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21 February 1980 Segmentation-Based Boundary Modeling For Natural Terrain Scenes
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This paper describes a segmentation-based boundary-modeling processor for natural terrain scenes. Techniques of this type can achieve high-precision trajectory updating with image-based guidance systems.1 The boundary-modeling processor is based on region extraction and was developed as an alternative to edge-based boundary-modeling techniques. Region boundaries provide a high degree of boundary connectivity and eliminate competing edge and line structure resulting from texture gray-level gradients. Segmentation thresholds are derived with an adaptive-averaging preprocessor, which enhances the modal structure of the image gray-level histogram by replacing local-region gray-level distributions (texture) with their mean values. A contrast-edge map can be used to validate the selection of gray-level thresholds for region segmentation by locally correlating the region boundary points with the contrast-edge map of the scene. With this refinement, the segmentation-based boundary-model processor can combine the best characteristics of region segmentation and contrast-edge extraction: a high degree of region-boundary connectivity and high spatial fidelity of the extracted edge points. The derived boundaries form models of curvilinear scene-boundary features that may be accessed at several levels of approximation for fix-area acquisition and precision fix-point identification. Scene-boundary models and hierarchical line representations of the curvilinear features were generated using this segmentation-based boundary-modeling processor for a variety of natural terrain scenes. The resultant models demonstrate the effectiveness of this processor and its utility in scene pattern matching.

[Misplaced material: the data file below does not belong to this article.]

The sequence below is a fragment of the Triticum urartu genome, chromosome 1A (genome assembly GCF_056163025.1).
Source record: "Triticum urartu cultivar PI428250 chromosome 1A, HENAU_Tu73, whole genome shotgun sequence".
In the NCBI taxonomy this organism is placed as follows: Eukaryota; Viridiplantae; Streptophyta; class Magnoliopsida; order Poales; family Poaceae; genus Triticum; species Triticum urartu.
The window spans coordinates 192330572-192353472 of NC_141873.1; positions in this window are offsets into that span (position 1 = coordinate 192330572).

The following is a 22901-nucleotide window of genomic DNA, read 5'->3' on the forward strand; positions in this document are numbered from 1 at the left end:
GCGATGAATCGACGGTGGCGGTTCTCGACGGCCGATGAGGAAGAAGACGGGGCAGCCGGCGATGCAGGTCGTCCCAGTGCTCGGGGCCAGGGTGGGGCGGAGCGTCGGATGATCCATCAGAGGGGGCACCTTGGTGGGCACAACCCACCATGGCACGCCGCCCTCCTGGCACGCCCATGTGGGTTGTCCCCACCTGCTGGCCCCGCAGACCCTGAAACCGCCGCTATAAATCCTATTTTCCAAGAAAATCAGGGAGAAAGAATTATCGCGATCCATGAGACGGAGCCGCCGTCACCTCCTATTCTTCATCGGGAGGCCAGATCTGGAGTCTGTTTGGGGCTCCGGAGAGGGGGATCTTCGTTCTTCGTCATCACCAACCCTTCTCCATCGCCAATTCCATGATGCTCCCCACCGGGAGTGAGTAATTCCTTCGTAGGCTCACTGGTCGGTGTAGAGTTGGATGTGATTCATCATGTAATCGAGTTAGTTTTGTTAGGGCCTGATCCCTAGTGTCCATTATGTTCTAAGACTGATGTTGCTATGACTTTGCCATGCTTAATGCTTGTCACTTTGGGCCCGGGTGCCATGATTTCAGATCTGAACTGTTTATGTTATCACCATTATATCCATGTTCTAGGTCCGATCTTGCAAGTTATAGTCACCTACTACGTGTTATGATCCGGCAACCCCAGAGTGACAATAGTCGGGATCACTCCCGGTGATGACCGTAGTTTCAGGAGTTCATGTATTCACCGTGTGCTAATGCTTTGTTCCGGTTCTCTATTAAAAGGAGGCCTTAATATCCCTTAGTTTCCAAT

© (1980) COPYRIGHT Society of Photo-Optical Instrumentation Engineers (SPIE). Downloading of the abstract is permitted for personal use only.
Charles A. McNary, Diane K. Conti, and Wilfried O. Eckhardt "Segmentation-Based Boundary Modeling For Natural Terrain Scenes", Proc. SPIE 0205, Image Understanding Systems II, (21 February 1980);

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